East Side Trolley Tunnel

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East Side Trolley Tunnel
Pvdbustunnel.JPG
The eastern entrance to the tunnel on Thayer Street
Overview
Location Providence, Rhode Island
Coordinates Coordinates: 41°49′37″N 71°24′30″W / 41.82693°N 71.4082°W / 41.82693; -71.4082
Start South Main Street
End Thayer Street
Operation
Opened 1914
Rebuilt 1948
Technical
Length 2000 feet
For the disused East Side rail tunnel, see East Side Railroad Tunnel.
Western entrance on North Main Street

The East Side Trolley Tunnel is a tunnel in Providence, Rhode Island, originally built for trolley use in 1914, and now used for public transit buses. It runs for 2000 feet (600 meters) under College Hill on Providence's East Side, with its west end at South Main Street and its east end at Thayer Street. Prior to the construction of the Trolley Tunnel, the steepness of the streets climbing College Hill led to construction of the only cable-car system ever to be built in New England.[1][2]

The west portal of the tunnel was built directly under the original classroom building of the Rhode Island School of Design, which was built in the mid-1890s and required extensive and complicated construction methods to support the building above as the tunnel was bored.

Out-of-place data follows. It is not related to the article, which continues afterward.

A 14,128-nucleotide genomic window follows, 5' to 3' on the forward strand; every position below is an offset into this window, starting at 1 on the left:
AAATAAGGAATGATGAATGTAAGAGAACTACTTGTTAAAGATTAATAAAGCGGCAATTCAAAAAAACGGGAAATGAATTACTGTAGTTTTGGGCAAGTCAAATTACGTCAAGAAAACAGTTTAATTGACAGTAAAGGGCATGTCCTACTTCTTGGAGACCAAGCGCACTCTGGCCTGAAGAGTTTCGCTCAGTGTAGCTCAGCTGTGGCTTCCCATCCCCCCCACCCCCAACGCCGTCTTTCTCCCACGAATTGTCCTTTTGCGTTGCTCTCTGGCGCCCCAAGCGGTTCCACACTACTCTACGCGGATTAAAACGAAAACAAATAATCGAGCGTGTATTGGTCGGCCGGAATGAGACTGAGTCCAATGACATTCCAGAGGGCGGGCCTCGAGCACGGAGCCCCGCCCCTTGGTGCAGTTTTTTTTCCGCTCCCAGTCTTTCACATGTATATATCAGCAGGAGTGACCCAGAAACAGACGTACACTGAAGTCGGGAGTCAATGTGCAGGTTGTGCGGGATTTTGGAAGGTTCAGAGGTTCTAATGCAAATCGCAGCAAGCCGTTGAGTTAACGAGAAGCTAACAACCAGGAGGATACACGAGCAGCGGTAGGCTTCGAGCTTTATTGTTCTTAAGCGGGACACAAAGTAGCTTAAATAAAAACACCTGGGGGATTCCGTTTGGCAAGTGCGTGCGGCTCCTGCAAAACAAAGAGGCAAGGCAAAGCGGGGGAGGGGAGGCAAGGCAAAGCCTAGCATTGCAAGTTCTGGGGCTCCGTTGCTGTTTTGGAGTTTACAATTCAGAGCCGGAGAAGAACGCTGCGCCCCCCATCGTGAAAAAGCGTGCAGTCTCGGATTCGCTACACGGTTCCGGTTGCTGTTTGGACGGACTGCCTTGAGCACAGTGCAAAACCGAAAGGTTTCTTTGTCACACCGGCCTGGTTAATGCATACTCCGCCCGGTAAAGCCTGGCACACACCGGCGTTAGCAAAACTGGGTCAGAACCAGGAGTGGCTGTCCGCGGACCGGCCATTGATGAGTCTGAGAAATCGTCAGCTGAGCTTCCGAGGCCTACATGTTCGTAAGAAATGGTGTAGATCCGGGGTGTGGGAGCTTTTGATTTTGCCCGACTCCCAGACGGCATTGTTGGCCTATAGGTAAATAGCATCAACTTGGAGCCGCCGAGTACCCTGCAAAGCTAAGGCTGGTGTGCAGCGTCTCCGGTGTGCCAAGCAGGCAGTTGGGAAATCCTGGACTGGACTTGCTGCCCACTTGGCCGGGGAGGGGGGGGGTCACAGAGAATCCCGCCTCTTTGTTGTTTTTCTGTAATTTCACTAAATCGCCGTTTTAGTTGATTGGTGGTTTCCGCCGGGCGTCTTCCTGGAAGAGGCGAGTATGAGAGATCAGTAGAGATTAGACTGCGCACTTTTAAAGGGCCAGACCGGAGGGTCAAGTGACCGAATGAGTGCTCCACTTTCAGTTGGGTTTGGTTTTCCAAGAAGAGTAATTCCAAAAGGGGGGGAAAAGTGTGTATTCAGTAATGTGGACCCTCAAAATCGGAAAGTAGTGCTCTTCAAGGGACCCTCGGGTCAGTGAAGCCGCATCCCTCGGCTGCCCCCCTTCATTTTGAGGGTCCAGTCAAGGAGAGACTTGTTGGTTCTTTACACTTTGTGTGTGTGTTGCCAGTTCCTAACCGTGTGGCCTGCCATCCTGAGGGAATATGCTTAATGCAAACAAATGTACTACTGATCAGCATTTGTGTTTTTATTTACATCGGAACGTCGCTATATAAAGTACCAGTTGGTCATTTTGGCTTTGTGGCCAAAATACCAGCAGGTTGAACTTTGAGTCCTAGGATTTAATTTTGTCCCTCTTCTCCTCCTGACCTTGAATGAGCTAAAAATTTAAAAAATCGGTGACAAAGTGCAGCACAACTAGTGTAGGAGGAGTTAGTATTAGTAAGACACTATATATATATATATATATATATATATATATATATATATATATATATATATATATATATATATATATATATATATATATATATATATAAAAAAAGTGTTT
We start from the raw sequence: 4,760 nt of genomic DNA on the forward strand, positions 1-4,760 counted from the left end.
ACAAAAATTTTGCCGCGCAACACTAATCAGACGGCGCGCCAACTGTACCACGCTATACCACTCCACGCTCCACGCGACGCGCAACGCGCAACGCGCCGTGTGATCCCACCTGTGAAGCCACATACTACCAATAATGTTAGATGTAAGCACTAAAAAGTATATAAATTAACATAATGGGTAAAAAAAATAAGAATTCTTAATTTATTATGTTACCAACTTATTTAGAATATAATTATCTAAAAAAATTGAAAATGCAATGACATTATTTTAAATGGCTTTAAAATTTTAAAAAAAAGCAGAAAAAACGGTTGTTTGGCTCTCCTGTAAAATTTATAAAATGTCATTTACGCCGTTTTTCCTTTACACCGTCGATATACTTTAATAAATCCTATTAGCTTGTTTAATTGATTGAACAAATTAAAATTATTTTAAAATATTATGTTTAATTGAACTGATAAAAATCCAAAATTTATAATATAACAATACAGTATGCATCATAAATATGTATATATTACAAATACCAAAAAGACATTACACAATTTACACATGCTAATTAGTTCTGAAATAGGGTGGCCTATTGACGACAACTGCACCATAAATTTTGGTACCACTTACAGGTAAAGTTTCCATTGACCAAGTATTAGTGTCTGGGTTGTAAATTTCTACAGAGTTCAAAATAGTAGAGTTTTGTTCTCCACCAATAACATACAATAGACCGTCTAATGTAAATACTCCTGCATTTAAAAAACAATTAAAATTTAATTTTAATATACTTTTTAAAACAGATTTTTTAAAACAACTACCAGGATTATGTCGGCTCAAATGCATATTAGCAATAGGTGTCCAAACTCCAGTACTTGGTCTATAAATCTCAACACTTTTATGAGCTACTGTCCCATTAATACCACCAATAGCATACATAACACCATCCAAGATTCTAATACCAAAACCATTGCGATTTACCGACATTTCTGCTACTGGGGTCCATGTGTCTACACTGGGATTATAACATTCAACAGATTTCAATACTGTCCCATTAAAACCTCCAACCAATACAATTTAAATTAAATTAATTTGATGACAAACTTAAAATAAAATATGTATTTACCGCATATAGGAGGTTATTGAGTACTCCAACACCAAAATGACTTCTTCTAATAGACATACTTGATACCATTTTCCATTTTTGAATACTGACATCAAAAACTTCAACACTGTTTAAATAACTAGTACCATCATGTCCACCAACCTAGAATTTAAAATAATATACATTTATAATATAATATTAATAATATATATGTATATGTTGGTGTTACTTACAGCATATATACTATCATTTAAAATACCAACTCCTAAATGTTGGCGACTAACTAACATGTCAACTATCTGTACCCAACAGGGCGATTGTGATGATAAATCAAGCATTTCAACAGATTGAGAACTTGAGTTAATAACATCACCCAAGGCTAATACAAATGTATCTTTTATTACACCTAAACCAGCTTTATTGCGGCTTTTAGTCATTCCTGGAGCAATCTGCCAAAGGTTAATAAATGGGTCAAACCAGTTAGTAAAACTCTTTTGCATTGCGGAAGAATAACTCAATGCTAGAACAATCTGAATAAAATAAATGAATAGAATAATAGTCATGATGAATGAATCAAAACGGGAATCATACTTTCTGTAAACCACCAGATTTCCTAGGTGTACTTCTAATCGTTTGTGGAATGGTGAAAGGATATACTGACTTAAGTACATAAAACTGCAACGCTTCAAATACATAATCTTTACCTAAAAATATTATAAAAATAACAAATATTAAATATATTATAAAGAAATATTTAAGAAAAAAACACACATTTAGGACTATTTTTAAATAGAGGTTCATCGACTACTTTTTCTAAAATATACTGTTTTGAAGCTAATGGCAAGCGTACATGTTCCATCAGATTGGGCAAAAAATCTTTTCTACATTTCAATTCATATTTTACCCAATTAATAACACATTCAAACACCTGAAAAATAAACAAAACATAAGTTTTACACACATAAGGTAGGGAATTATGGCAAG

In 1948 the tracks were removed and the tunnel was paved for use by buses and trackless trolleys. The trackless trolley system in Providence was dismantled in the mid-1950s. The tunnel remains in use today, reserved exclusively for buses—currently the RIPTA routes 35, 40, 42, 49, and 78, and the 92 East. Police and Fire Department vehicles also make use of the tunnel. In addition to providing a gentler grade than the surrounding city streets, the tunnel allows the public-transit vehicles to avoid vehicular traffic and stoplights.

The East Side Trolley Tunnel could be considered the first bus rapid transit operation in North America, considering its exclusive and continuous bus use since 1948.

Despite signs explicitly forbidding them from entering, skateboarding through the tunnel is fairly common. Auto parts salesmen, couriers and other delivery personnel have been known to "shoot the tunnel" to avoid traffic congestion, despite the substantial traffic fine.

It is also rumored that Ted Turner rolled a bowling ball through the tunnel during his time at nearby Brown University, although the rumor was denied by Turner.[3]

References[edit]

  1. ^ http://www.cable-car-guy.com/html/ccoth.html#pri
  2. ^ http://www.quahog.org/factsfolklore/index.php?id=100
  3. ^ http://www.modernman.com/ted-turner-on-baseball-bison-and-bowling-balls/